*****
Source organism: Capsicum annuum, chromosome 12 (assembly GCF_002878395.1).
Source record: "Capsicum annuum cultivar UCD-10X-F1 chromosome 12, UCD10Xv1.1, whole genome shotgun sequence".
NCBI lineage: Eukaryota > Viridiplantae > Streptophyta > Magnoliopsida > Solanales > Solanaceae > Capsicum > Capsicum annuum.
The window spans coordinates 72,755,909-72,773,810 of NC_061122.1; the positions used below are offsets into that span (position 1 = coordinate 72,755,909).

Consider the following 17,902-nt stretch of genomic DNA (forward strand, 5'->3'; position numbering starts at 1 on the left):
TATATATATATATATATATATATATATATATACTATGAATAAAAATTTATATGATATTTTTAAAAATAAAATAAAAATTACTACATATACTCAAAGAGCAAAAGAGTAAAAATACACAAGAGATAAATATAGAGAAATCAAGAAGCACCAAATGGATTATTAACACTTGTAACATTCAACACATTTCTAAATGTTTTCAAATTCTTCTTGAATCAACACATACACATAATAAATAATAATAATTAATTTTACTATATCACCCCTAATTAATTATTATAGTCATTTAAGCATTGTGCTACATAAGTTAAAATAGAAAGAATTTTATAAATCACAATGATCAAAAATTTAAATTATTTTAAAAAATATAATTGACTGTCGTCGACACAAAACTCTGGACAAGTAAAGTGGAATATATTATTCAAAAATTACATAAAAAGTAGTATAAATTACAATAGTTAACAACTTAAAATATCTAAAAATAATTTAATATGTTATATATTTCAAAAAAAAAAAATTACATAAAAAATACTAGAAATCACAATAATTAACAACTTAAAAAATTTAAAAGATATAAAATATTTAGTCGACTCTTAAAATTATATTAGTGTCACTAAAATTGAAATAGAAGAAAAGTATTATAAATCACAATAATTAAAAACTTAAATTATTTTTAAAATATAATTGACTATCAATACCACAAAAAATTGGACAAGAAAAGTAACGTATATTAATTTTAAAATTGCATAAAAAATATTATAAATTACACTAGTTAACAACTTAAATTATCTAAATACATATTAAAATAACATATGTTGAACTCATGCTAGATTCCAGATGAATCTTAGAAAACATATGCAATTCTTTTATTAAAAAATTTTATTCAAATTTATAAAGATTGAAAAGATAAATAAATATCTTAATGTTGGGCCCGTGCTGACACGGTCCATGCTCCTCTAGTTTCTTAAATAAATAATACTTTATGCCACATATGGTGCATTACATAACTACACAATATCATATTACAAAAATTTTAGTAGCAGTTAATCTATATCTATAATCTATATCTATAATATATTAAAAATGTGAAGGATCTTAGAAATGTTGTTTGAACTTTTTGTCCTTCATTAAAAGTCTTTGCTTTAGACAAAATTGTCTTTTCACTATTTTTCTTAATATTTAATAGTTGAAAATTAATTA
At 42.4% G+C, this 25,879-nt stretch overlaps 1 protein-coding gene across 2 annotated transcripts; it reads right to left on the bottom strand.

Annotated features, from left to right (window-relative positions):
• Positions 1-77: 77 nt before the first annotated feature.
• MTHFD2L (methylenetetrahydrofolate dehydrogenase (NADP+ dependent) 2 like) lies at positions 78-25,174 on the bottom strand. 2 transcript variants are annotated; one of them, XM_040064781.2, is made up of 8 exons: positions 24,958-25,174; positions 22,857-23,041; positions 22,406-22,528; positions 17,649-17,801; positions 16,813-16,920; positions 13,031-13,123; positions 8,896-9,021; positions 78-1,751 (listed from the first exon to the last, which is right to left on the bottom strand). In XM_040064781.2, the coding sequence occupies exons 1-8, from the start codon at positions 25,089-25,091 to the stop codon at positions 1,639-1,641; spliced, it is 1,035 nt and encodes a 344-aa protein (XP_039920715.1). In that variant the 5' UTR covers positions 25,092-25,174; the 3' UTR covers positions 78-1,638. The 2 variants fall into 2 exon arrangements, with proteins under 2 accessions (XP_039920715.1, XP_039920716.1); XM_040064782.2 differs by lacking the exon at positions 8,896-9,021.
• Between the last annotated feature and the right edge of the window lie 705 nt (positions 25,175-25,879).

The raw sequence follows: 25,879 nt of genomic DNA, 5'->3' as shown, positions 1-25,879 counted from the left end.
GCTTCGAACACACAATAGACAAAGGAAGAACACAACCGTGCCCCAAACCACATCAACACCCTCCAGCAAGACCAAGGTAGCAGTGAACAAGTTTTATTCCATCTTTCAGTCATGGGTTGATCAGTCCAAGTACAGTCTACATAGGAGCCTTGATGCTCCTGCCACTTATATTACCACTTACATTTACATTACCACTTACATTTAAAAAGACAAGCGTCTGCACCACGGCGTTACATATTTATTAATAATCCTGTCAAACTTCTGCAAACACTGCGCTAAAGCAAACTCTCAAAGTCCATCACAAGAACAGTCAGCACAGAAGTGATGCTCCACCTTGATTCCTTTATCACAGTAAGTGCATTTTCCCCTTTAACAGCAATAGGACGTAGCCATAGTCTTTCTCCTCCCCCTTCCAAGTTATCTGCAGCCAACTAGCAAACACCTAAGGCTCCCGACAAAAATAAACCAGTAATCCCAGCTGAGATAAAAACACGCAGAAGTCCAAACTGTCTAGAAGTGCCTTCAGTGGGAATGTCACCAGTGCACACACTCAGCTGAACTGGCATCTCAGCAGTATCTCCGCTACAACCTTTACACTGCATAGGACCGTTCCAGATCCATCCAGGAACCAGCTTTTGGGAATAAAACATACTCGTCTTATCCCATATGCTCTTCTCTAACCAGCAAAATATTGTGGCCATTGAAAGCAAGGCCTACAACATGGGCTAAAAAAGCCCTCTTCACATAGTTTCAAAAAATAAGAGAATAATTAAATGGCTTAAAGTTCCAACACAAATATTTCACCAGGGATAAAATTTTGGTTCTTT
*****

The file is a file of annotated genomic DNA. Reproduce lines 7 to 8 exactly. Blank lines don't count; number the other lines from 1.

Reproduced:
At 42.4% G+C, this 25,879-nt stretch overlaps 1 protein-coding gene across 2 annotated transcripts; it reads right to left on the bottom strand.

Annotated features, from left to right (window-relative positions):